To those who rant that eating beef or meat in general is prohibited by the Hindu religion, I always like to quote from my father’s ancestral sutra, which says: "An offering of beef satisfies the ancestral spirits for a year." (Apasthambha Sutra, Prashna 2, Patala 7, Khanda 16:26).
Knowing these facts about classical Hinduism never hurt anybody's belief today or in the past. It certainly hasn’t hurt mine. If I point out this or that about Hinduism, it is out of belonging, not enmity. How can I deny what is an integral part of me?
So in my view, this absolute denial about beef by Hindutvists makes them look ignorant and like poor perception-managers. It would be more matter-of-fact and rational on their part to say, yes, we ate beef once but having given up long ago, it's a radical lifestyle change and now as repulsive to us as it is to committed vegetarians worldwide. They could discourage it as Professor DN Jha says Hindu and Jain society once did, but to impose a legal dietary ban today is the mark of an Islamic state, not ours. As to which, I wonder if pork was banned in areas under Islamic rule here? And was the last person to impose a wholesale dietary ban Ashoka, after turning Buddhist? It’s all very complicated.
Personally, although I still eat meat sometimes, I now tend to support vegetarianism. But that has to do with growing older and feeling queasy about animal slaughter, the silence of the lamb cutlets, if you will, and not because of religion. It was never a religious taboo for Hindus but a later cultural avoidance that became as powerful as a religious taboo.
My ancestors were just puny mortals. But even Shriman Narayan’s avatar and Sri Lakshmi’s, ate meat. Ram, Sita and Lakshman, says Valmiki (or Valmeeki), set out from Rishi Bharadwaj’s ashram towards Mount Chitrakoot, the "Wonder Hill", of which Mahakavi Kalidas was to say, “Proud as a hump-backed bull is Chitrakoot”.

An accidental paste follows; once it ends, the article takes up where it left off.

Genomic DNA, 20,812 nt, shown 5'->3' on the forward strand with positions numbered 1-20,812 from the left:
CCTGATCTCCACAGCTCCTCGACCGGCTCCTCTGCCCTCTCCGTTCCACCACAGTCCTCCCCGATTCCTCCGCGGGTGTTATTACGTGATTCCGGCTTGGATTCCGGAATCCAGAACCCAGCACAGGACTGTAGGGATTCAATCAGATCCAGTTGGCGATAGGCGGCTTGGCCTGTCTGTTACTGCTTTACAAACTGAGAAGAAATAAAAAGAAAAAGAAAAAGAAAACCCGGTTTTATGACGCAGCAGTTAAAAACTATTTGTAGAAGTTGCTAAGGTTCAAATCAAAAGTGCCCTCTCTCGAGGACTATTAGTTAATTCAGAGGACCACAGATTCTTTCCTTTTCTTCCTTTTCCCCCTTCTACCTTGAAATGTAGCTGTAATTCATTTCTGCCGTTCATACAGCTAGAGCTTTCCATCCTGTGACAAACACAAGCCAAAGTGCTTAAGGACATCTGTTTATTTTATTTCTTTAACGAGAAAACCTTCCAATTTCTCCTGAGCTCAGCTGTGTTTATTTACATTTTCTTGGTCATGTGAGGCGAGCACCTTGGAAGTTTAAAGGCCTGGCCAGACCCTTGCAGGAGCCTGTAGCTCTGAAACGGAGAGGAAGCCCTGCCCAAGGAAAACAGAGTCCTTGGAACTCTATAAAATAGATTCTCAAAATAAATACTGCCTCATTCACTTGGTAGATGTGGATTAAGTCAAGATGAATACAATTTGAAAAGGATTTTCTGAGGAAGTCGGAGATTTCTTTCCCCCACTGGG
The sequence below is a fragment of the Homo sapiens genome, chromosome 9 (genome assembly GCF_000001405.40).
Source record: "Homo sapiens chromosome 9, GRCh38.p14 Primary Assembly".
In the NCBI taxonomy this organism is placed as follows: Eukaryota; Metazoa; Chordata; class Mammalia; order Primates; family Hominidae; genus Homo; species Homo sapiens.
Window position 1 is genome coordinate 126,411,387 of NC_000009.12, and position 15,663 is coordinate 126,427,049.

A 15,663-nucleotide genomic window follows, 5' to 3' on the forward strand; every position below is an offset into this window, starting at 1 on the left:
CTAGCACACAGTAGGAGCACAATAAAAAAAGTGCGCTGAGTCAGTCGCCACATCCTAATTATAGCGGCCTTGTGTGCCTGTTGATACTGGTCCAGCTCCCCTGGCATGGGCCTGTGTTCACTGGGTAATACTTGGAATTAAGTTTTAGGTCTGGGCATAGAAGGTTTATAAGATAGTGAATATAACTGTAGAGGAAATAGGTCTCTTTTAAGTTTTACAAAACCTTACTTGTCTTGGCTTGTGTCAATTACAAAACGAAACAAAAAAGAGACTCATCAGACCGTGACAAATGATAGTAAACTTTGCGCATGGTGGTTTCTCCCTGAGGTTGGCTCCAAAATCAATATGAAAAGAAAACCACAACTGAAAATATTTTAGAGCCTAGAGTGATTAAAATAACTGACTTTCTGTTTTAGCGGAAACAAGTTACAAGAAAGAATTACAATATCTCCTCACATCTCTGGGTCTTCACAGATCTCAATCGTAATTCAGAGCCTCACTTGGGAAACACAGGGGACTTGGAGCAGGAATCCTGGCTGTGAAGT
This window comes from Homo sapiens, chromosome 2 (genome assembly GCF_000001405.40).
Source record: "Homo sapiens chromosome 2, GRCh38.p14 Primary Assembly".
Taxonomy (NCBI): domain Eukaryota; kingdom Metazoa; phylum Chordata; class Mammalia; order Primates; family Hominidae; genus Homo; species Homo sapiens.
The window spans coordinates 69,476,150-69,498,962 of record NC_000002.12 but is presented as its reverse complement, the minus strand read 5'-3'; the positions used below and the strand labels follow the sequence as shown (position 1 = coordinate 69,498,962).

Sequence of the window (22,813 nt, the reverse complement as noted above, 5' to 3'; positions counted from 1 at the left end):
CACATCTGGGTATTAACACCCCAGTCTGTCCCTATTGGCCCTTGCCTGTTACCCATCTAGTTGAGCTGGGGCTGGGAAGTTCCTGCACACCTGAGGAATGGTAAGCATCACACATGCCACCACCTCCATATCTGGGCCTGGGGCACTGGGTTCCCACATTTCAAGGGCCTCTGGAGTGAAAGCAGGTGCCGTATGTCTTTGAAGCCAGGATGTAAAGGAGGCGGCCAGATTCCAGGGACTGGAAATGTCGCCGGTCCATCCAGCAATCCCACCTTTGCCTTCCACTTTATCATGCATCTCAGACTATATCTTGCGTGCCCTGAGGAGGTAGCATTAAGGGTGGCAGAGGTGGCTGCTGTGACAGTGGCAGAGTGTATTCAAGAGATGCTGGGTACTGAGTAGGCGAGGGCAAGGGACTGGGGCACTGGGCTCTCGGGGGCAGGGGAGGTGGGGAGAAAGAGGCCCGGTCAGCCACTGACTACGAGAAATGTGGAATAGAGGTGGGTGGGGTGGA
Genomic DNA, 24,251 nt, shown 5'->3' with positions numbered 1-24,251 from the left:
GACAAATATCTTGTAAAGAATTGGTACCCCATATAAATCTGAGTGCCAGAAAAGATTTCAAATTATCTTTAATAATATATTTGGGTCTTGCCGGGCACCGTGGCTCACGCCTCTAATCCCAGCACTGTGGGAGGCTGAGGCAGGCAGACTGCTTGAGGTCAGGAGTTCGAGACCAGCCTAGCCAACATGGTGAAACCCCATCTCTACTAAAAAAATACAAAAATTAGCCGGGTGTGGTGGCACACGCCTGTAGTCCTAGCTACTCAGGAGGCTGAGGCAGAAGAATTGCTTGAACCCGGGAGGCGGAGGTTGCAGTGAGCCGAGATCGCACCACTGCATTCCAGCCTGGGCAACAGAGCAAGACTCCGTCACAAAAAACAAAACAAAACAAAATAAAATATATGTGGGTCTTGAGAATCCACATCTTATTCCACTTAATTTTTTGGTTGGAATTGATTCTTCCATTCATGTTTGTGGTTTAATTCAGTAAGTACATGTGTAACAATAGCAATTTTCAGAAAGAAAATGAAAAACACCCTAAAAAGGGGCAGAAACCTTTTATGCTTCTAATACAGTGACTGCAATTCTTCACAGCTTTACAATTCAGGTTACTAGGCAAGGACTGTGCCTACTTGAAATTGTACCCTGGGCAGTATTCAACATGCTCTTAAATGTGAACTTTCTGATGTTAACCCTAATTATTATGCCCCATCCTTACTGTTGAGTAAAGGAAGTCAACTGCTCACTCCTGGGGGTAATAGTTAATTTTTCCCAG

The exiles crossed the Kalindi on a wooden raft and by-and-by came to a big banyan tree exactly as described by Rishi Bharadwaj. They walked single-file through the forest with Lakshman leading the way, Sita behind him and Ram walking watchfully behind her, having told Lakshman: “Whatever flower or fruit she asks for on the way, get it for her and keep her spirits up.” The brave trio, barely seventeen and used to royal palaces, adapted cheerfully to the hardship of forest life.
And I quote: “Here and in other places, Valmeeki describes how Raama and Lakshmana secured food by hunting. He makes it quite plain that they had to subsist largely on meat. Some good men are troubled by this. But meat was not prohibited for Kshatriyas. Indeed, it has always been the rule in India to permit any food legitimately obtained and consecrated as a sacrifice. Raama was a Kshatriya and he lived in the forest in the Kshatriya way, though abstemiously.”
That’s from Page 120 of the 54th edition (2014) of Ramayana, the English translation by C Rajagopalachari for the Bharatiya Vidya Bhavan. The first edition came out in 1951. "Rajaji", the first Indian governor-general, was a close friend of that avowed eater of boiled tinda, Mahatma Gandhi, and a super-strict vegetarian himself. But he was a relaxed, confident live-and-let-live liberal Hindu. In her memoir, A Princess Remembers (1976), Maharani Gayatri Devi of Jaipur, the ultimate international socialite and so much more, described Rajaji with respect and affection and as “not tiresomely pious”, having joined his Swatantra Party in 1962 to fight the rising arrogance of the Congress.
The liberal Hindu tradition does not get more mainstream than that. If it was good enough for Rajaji and "MGD", it should be good enough for the Shiv Sena, the Hindu Mahasabha and the rest.But perhaps they have not read Rajaji’s translation from Valmiki - or his translation from Ved Vyas of the Mahabharata which is a prescribed English text for Kurukshetra University? I wonder, in fact, what they read and whose tenets they actually follow.